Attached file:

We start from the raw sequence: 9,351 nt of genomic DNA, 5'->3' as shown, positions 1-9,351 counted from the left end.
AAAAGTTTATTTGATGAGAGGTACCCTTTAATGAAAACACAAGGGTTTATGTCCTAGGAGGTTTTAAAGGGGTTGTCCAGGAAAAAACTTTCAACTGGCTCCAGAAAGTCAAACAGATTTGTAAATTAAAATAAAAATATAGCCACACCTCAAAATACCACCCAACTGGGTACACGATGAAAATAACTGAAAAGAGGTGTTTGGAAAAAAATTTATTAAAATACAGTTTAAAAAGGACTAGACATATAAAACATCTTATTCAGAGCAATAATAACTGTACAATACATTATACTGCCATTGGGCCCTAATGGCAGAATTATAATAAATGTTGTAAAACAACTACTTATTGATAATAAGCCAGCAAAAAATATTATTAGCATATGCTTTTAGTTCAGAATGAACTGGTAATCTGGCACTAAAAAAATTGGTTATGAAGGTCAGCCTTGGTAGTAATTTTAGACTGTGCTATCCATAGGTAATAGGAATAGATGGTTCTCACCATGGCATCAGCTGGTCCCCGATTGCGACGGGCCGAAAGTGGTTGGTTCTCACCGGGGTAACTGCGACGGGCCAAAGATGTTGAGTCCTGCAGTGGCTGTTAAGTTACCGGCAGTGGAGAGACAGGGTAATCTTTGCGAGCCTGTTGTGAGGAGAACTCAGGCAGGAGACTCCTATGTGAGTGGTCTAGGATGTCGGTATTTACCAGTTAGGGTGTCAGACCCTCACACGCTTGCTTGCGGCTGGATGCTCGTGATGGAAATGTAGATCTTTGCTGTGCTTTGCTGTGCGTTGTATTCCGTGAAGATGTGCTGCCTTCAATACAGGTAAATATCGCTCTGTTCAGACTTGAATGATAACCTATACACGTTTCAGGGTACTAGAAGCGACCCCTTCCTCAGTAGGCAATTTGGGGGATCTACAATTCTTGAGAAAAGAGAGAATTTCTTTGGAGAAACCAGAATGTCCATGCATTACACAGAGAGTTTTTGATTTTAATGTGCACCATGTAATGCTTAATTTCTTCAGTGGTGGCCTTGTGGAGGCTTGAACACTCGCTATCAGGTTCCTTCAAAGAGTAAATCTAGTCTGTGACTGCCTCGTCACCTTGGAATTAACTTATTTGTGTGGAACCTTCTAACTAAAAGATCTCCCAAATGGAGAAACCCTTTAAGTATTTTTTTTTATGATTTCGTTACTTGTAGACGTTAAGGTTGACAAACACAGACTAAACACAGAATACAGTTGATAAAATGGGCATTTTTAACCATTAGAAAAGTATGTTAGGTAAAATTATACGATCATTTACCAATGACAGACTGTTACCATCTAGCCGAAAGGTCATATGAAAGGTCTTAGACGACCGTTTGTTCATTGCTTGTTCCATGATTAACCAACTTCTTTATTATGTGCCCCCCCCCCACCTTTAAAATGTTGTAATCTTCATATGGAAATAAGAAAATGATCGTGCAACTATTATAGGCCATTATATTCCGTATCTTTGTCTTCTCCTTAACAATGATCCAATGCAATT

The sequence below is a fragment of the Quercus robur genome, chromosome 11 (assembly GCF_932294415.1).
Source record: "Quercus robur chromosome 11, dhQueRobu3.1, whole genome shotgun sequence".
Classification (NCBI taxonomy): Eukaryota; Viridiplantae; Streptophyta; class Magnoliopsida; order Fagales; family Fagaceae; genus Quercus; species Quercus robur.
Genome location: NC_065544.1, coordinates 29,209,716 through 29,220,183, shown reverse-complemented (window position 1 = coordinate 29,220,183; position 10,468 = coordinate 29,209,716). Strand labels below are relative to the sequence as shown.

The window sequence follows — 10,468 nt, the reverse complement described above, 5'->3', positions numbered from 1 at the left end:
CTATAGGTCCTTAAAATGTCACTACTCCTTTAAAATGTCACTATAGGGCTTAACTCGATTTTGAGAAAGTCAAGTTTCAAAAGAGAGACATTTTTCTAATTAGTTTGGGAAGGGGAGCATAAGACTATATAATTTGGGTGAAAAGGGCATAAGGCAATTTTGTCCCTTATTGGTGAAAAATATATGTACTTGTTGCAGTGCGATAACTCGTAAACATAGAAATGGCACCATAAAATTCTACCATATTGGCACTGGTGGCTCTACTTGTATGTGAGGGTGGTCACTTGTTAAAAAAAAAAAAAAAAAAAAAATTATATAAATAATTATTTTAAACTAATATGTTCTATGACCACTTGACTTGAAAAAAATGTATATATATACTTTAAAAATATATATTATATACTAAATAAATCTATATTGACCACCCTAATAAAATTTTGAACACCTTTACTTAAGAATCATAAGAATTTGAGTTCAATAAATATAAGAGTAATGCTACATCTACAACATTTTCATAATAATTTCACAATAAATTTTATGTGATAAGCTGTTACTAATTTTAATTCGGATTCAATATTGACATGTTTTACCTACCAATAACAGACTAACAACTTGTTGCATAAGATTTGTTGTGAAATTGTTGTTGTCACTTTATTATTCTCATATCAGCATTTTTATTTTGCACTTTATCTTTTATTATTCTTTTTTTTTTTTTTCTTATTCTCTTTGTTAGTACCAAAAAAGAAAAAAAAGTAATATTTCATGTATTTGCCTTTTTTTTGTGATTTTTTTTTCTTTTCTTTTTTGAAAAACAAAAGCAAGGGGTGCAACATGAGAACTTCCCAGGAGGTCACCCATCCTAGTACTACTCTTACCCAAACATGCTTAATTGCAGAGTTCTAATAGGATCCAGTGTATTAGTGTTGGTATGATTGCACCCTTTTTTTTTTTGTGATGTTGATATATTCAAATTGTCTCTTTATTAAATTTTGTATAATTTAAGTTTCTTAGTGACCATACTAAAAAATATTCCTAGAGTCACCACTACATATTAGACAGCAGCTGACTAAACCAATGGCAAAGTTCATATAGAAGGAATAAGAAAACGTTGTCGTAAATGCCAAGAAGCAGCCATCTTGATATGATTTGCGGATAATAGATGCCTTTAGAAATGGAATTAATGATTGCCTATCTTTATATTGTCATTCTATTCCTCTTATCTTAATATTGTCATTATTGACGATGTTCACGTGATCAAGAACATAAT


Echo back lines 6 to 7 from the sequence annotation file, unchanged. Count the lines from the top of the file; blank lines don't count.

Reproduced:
Genome location: NC_065544.1, coordinates 29,209,716 through 29,220,183, shown reverse-complemented (window position 1 = coordinate 29,220,183; position 10,468 = coordinate 29,209,716). Strand labels below are relative to the sequence as shown.

The window sequence follows — 10,468 nt, the reverse complement described above, 5'->3', positions numbered from 1 at the left end: